“These results reveal an opportunity to detect lung cancer from a simple blood draw,” said Kevin Conroy, chairman and CEO of Exact Sciences, in a news release. “Our collaboration with Mayo Clinic is efficiently identifying biomarkers for additional cancer applications on the same technology platform as Cologuard.”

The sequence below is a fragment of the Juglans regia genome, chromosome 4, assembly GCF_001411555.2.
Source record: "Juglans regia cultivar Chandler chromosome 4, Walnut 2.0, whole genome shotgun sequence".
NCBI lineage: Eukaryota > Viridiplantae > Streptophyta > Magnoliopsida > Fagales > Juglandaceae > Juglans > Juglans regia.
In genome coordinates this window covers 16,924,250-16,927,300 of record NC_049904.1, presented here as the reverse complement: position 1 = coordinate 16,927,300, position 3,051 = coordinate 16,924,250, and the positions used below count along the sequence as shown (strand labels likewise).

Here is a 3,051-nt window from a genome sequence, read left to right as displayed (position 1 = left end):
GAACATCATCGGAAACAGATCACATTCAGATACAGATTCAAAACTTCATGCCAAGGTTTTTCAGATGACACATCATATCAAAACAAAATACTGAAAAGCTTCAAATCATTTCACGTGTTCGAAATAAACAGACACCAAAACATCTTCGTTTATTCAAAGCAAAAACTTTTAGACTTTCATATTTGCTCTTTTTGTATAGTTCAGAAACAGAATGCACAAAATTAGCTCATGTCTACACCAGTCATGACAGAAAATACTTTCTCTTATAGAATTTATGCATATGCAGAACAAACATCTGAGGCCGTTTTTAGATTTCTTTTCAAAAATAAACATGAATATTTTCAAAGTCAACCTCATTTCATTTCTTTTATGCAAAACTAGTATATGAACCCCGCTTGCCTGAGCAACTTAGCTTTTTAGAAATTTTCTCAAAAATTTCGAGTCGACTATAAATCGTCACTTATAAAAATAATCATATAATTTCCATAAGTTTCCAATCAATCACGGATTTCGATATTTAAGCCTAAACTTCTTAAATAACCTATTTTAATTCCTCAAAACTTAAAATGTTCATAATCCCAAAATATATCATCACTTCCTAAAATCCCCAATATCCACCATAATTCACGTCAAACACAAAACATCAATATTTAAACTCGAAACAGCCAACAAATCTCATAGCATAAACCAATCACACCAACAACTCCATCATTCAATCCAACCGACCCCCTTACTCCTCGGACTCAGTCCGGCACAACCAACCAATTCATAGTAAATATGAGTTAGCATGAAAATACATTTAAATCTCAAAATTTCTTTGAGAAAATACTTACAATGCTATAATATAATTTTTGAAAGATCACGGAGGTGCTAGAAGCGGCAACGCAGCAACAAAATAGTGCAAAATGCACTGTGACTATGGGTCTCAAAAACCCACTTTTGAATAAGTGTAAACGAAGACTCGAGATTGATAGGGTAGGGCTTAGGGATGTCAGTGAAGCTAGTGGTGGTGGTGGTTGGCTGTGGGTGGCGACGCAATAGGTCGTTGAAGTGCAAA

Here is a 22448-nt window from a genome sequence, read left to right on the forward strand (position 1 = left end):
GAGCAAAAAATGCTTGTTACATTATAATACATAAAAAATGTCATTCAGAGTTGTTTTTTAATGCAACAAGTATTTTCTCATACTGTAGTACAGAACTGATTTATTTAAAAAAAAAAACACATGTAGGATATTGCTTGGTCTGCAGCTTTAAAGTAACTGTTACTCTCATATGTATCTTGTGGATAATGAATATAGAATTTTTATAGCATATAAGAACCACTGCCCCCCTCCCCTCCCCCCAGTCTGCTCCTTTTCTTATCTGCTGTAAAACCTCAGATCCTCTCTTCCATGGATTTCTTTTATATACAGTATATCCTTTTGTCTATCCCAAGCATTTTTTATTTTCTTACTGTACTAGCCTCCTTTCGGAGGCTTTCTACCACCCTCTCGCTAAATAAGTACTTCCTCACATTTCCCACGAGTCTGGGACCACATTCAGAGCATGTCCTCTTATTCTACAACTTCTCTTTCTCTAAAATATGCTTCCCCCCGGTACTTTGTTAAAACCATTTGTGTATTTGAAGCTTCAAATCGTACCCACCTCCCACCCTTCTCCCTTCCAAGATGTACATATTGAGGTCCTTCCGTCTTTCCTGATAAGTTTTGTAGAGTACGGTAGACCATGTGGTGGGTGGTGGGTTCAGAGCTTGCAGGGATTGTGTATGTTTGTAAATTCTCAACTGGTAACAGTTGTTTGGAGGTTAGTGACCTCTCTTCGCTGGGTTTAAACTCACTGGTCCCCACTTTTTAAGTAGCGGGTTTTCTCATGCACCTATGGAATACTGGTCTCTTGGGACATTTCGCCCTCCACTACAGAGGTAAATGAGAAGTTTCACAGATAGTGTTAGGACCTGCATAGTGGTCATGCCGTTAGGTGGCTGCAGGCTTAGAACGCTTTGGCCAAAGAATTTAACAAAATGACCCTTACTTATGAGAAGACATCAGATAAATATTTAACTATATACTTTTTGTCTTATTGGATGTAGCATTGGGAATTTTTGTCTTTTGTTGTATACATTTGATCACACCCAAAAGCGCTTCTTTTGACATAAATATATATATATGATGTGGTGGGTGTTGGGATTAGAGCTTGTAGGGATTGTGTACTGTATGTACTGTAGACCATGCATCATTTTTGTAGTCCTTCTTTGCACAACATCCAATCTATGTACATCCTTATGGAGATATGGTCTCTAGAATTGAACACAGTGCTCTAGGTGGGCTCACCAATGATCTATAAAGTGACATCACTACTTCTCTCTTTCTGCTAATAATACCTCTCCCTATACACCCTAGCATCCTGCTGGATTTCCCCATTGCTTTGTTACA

Exact Sciences (Madison, Wis.) currently offers a non-invasive colon cancer screening called the Cologuard. It is used for the qualitative detection of colorectal neoplasia associated DNA markers and also detects the presence of occult hemoglobin in human stool, according to the Cologuard patient brochure. Colon cancer affects every 41 people out of 100,000 in the U.S. but has seen a decline in new cases over the last 20 years, according to the National Cancer Institute. Still, there could be a growing need for better screening because of the mysterious rise in colon and rectal cancer rates among young people.